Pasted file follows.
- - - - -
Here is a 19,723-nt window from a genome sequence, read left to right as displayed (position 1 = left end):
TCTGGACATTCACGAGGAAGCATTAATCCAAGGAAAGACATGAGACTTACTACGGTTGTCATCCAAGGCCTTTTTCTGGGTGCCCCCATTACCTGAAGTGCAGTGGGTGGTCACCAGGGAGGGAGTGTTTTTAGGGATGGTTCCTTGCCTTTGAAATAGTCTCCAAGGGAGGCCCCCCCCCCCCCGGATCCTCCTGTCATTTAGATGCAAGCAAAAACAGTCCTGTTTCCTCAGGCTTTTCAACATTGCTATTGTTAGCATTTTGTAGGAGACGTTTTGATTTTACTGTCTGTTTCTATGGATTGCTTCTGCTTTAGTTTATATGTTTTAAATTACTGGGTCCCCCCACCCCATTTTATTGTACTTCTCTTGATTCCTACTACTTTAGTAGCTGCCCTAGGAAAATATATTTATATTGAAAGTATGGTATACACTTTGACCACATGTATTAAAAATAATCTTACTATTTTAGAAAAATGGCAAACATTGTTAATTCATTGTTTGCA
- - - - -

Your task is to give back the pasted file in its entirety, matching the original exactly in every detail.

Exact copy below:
Here is a 19,723-nt window from a genome sequence, read left to right as displayed (position 1 = left end):
TCTGGACATTCACGAGGAAGCATTAATCCAAGGAAAGACATGAGACTTACTACGGTTGTCATCCAAGGCCTTTTTCTGGGTGCCCCCATTACCTGAAGTGCAGTGGGTGGTCACCAGGGAGGGAGTGTTTTTAGGGATGGTTCCTTGCCTTTGAAATAGTCTCCAAGGGAGGCCCCCCCCCCCCCGGATCCTCCTGTCATTTAGATGCAAGCAAAAACAGTCCTGTTTCCTCAGGCTTTTCAACATTGCTATTGTTAGCATTTTGTAGGAGACGTTTTGATTTTACTGTCTGTTTCTATGGATTGCTTCTGCTTTAGTTTATATGTTTTAAATTACTGGGTCCCCCCACCCCATTTTATTGTACTTCTCTTGATTCCTACTACTTTAGTAGCTGCCCTAGGAAAATATATTTATATTGAAAGTATGGTATACACTTTGACCACATGTATTAAAAATAATCTTACTATTTTAGAAAAATGGCAAACATTGTTAATTCATTGTTTGCA